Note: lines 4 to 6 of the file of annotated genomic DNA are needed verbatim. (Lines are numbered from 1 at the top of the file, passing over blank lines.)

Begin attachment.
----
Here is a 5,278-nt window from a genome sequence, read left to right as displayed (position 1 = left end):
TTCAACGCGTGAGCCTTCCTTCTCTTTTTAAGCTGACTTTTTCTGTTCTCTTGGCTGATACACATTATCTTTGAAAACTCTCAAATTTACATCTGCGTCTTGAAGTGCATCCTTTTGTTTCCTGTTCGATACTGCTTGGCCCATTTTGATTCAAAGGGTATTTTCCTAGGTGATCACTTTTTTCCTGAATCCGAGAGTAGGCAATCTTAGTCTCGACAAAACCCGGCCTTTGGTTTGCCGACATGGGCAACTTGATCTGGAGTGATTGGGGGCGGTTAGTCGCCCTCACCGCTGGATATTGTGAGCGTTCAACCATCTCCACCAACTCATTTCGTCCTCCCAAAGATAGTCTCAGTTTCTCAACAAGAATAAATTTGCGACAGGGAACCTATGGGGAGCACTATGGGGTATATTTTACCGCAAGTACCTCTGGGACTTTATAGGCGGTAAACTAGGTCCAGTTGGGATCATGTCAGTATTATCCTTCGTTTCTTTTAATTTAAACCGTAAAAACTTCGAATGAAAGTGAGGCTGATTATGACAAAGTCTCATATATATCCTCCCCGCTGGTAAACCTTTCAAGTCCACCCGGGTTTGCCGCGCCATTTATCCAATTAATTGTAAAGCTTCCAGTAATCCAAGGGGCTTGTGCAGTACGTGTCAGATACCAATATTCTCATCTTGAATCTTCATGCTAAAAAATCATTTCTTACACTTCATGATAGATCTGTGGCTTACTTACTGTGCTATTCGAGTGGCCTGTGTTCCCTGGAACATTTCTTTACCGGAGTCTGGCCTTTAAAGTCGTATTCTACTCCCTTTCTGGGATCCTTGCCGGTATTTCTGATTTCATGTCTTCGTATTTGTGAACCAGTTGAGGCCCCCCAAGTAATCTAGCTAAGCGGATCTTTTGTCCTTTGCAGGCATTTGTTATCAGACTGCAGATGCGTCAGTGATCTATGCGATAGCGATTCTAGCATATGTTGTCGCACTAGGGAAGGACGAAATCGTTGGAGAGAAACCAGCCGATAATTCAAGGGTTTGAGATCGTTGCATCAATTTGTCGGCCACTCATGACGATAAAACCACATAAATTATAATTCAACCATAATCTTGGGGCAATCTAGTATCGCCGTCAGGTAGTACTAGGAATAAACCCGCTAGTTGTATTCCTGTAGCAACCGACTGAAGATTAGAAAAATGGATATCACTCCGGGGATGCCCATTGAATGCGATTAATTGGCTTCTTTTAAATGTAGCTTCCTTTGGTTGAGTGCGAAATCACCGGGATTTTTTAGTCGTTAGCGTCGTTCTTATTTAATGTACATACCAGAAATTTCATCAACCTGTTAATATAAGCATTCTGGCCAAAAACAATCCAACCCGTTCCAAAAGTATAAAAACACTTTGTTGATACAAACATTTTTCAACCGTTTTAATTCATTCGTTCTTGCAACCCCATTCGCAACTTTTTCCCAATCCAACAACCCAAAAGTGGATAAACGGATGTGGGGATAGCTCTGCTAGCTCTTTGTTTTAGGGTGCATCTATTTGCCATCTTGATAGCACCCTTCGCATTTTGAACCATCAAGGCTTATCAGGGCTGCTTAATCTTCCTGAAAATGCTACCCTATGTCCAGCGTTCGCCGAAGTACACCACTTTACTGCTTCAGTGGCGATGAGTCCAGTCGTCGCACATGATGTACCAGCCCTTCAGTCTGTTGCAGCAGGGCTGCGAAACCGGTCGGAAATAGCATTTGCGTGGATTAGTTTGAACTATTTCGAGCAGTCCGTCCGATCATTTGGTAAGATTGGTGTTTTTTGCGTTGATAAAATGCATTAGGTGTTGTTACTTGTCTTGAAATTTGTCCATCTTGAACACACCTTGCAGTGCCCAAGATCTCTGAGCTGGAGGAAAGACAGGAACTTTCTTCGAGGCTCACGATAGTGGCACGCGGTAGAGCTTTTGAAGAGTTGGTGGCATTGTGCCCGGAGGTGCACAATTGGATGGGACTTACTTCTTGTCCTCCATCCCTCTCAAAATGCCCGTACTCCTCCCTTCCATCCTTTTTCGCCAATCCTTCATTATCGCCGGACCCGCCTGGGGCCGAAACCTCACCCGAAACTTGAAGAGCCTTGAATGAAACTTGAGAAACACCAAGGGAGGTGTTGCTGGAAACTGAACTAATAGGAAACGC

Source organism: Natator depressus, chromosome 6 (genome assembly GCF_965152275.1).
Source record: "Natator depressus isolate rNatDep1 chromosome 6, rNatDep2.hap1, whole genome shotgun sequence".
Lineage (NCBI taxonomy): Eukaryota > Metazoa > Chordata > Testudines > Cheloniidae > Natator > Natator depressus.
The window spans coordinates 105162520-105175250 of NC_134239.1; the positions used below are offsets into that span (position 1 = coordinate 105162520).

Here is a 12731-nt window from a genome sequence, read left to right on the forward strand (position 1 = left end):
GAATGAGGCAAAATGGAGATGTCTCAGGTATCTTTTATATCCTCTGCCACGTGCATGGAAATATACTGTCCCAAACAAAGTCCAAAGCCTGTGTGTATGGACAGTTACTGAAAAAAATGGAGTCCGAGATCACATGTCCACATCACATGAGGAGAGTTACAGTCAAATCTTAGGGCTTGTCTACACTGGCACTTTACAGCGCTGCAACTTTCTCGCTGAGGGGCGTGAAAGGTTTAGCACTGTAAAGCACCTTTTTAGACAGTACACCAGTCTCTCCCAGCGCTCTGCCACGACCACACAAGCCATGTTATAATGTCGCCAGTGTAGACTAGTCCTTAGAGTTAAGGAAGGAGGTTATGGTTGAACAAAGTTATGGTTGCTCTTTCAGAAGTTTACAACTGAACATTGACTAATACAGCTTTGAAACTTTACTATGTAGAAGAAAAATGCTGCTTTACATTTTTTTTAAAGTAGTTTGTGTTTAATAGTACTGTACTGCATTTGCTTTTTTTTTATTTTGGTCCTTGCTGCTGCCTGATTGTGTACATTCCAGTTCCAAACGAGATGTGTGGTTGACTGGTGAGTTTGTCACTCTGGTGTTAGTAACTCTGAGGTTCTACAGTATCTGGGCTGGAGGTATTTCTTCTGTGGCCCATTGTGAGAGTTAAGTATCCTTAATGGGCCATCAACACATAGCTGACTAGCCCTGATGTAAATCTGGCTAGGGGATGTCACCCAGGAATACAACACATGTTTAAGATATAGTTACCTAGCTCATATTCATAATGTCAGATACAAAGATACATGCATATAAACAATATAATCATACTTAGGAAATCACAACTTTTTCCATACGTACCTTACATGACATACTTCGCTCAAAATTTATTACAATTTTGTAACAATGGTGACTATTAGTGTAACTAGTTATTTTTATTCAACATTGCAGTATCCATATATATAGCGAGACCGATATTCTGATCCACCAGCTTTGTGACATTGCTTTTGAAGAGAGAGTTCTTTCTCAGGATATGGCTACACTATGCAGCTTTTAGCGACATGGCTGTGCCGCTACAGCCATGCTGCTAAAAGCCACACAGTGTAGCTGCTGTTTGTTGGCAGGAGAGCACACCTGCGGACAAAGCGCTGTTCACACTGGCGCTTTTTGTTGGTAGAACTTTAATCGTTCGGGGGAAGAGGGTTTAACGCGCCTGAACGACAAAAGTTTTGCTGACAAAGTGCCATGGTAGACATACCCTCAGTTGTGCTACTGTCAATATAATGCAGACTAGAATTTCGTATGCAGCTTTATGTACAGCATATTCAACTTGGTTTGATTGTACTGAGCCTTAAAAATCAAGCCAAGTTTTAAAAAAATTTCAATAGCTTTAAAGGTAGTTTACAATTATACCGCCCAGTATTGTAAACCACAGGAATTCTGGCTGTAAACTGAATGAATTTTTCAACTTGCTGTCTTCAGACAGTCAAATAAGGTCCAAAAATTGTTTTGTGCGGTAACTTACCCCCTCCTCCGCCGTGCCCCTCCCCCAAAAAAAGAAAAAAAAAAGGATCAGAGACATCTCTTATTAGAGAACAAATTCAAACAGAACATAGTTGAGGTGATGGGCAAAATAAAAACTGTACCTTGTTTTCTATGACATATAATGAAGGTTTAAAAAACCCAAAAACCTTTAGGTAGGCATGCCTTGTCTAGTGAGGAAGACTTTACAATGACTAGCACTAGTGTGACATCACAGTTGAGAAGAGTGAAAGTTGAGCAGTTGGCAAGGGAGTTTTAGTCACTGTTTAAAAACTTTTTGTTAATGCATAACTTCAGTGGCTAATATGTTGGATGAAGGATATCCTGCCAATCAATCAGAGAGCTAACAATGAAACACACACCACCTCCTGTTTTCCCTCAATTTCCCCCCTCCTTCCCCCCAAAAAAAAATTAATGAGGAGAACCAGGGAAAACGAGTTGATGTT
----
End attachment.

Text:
Source record: "Natator depressus isolate rNatDep1 chromosome 6, rNatDep2.hap1, whole genome shotgun sequence".
Lineage (NCBI taxonomy): Eukaryota > Metazoa > Chordata > Testudines > Cheloniidae > Natator > Natator depressus.
The window spans coordinates 105162520-105175250 of NC_134239.1; the positions used below are offsets into that span (position 1 = coordinate 105162520).